Lekupinai, one of our amazing keepers, provides intros to some of our gorgeous herd members during a nature walk. we are currently caring for 14 elephant calves. they were orphaned because of drought, human-wildlife conflict and poaching. someday, soon, we will reintroduce them to the reserves surrounding us so they may live free, as they were meant to do.
Loijipu is a majestic creature whose horn belongs to him alone. it has no medicinal power. its value is in its use as a tool for him, for digging, defending and guiding. we are angry and saddened by the decision of the chinese government to lift its 25 year ban on the sale of rhino horns (and tiger parts). it drives us to reflect on how privileged we are to know the amazing loijipu, how proud we are that he has begun his return to the wild and how determined we are to ensure his safety in the coming years.
we are proud of the conservation gains that have been made here in northern kenya, where rhinos have been successfully reintroduced and are flourishing. we are happy to have played some part in it. thank you for caring about loijipu and all #rhinos as we do. despite dispiriting news, you give us faith that these majestic creatures have a bright future on this planet.
Lchurai gives kapai a bit of trunk love. it's a gesture that is reassuring and comforting, like a hug or a handshake for humans. lchurai was rescued in march of 2017, a victim of the drought. she was very, very shy when she came in and kept to herself. but, she became fast friends with kapai, who arrived in jan. of this year. it's been beautiful to watch their relationship grow and heartening to see lchurai warm up.
Pokot thinks it's been far too long since he was featured. "hello!," he says. pokot was victim of the drought, rescued when he was just over a year old. today, at 27 months old, he's doing fabulously and is still a favorite in these parts and a champion football player.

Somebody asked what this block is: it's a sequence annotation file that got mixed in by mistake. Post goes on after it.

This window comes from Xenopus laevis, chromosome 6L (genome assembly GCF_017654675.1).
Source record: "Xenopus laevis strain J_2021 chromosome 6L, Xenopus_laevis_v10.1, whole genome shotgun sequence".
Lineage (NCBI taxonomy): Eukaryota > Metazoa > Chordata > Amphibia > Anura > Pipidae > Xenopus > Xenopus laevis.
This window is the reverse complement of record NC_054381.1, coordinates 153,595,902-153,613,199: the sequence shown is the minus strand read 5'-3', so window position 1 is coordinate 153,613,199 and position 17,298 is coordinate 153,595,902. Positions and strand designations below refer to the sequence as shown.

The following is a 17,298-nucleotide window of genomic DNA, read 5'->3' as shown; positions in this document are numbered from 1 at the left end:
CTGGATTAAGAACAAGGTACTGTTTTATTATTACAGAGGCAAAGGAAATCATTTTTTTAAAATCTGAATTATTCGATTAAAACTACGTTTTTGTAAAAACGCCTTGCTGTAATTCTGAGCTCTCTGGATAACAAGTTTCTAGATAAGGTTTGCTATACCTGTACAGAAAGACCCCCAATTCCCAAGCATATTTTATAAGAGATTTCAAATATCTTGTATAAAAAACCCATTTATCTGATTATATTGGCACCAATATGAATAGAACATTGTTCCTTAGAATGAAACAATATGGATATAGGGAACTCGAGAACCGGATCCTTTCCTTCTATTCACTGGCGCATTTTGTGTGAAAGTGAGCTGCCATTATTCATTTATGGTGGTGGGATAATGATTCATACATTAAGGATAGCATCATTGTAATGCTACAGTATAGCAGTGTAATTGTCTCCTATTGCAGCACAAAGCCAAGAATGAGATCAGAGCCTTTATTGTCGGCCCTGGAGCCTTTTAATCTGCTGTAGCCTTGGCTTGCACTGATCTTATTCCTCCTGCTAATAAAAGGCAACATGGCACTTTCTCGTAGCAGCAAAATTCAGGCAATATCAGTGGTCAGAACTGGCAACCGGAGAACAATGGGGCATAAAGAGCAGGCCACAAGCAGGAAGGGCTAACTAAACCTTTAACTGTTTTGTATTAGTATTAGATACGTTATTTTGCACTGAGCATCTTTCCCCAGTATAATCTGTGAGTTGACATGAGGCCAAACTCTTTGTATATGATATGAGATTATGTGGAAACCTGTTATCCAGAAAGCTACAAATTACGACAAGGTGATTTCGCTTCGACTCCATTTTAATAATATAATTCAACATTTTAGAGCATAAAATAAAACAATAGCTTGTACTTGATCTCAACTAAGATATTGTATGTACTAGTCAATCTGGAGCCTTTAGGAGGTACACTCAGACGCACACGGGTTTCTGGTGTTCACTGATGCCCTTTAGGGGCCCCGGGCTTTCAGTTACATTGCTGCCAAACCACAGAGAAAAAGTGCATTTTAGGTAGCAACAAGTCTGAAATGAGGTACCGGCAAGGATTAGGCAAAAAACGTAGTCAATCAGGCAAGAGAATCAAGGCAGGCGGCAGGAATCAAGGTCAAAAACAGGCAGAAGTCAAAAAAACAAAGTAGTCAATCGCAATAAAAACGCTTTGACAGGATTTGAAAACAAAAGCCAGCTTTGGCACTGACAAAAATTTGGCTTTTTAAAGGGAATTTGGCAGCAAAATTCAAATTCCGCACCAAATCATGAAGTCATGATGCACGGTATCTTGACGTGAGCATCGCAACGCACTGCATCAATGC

photo by @katie.rowe
The incredible trunk. 44,000 muscles and a multitool like none other. look at it go! from the field at namunyak wildlife sanctuary in northern kenya. elephants here are vital to clearing the land so that grasses can grow, feeding bulk grazers, wild ones like onyx, buffalo, endangered grevy’s zebras, eland, as well as the beloved, all important cattle owned by the samburu people. this is one of the reasons the samburu people have become such dedicated protectors of elephants in the area.
Silas and leado, two of our veteran keepers, care for our little herd as mount lolmo'ngi towers over them in the background. according to leado, the best part of his job is taking the elephants on their nature walks and helping them look for browse. it's also a chance for the local community to get to know the elephants, and learn that they belong to them. on the other hand, he admits, the walks are the most challenging aspect of his job, since all of the elephants must be carefully monitored and the keepers must be sure everyone gets enough browse. since this lovely photo was taken in april 2017, the elephants have gotten a lot bigger and the love between all has only grown deeper.
❤️loijipu❤️ came to us when he was only two days old. in june, he began his re-introduction to the wild. this amazing video captured some of his time at the sanctuary and gives you a little insight into why we all adore him so much. he is still being cared for by a reteti team, just at another sanctuary where he will complete his transition to the wild. happy friday, everyone!
video by @amivitale for @conservationorg's #myafrica vr film which transports you to reteti to give a deep understanding of the work we do. thank you particularly to @glassybaby for making this film possible.
A wild herd in the area. one of the beautiful things about reteti is that we are located so close to where the elephant orphans we care for are located. this means, when our elephants are reintroduced to the wild, there is a very real chance they will be able to meet or even reunite with the herd they were originally separated from.
before reteti was founded, orphans had to be transported 240 miles away. reintroductions would happen in tsavo national park, in kenya's south. there was no chance they would ever encounter their kin again. it warms our hearts that today that is no longer true.